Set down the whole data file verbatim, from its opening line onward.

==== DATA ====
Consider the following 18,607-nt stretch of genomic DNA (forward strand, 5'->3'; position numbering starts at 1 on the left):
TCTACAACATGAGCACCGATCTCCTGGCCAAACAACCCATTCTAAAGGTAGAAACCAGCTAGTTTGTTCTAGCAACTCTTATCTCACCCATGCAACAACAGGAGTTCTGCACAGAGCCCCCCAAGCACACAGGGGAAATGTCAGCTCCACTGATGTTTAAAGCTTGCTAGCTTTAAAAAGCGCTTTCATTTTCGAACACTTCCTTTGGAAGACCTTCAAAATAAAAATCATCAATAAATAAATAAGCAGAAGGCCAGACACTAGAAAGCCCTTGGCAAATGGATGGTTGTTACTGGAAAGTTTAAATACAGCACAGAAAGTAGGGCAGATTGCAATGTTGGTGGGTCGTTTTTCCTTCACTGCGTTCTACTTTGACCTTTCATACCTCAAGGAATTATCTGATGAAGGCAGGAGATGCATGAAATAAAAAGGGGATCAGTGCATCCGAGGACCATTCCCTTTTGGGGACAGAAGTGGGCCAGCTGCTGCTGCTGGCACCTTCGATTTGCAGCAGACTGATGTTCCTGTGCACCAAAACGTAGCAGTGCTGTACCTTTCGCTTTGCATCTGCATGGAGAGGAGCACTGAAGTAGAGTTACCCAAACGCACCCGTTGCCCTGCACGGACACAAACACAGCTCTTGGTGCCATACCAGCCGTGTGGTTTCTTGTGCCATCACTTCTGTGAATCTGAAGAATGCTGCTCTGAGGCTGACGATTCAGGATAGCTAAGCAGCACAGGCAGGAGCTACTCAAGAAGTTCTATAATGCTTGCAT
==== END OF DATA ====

Consider the following 18,607-nt stretch of genomic DNA (forward strand, 5'->3'; position numbering starts at 1 on the left):
TCTACAACATGAGCACCGATCTCCTGGCCAAACAACCCATTCTAAAGGTAGAAACCAGCTAGTTTGTTCTAGCAACTCTTATCTCACCCATGCAACAACAGGAGTTCTGCACAGAGCCCCCCAAGCACACAGGGGAAATGTCAGCTCCACTGATGTTTAAAGCTTGCTAGCTTTAAAAAGCGCTTTCATTTTCGAACACTTCCTTTGGAAGACCTTCAAAATAAAAATCATCAATAAATAAATAAGCAGAAGGCCAGACACTAGAAAGCCCTTGGCAAATGGATGGTTGTTACTGGAAAGTTTAAATACAGCACAGAAAGTAGGGCAGATTGCAATGTTGGTGGGTCGTTTTTCCTTCACTGCGTTCTACTTTGACCTTTCATACCTCAAGGAATTATCTGATGAAGGCAGGAGATGCATGAAATAAAAAGGGGATCAGTGCATCCGAGGACCATTCCCTTTTGGGGACAGAAGTGGGCCAGCTGCTGCTGCTGGCACCTTCGATTTGCAGCAGACTGATGTTCCTGTGCACCAAAACGTAGCAGTGCTGTACCTTTCGCTTTGCATCTGCATGGAGAGGAGCACTGAAGTAGAGTTACCCAAACGCACCCGTTGCCCTGCACGGACACAAACACAGCTCTTGGTGCCATACCAGCCGTGTGGTTTCTTGTGCCATCACTTCTGTGAATCTGAAGAATGCTGCTCTGAGGCTGACGATTCAGGATAGCTAAGCAGCACAGGCAGGAGCTACTCAAGAAGTTCTATAATGCTTGCAT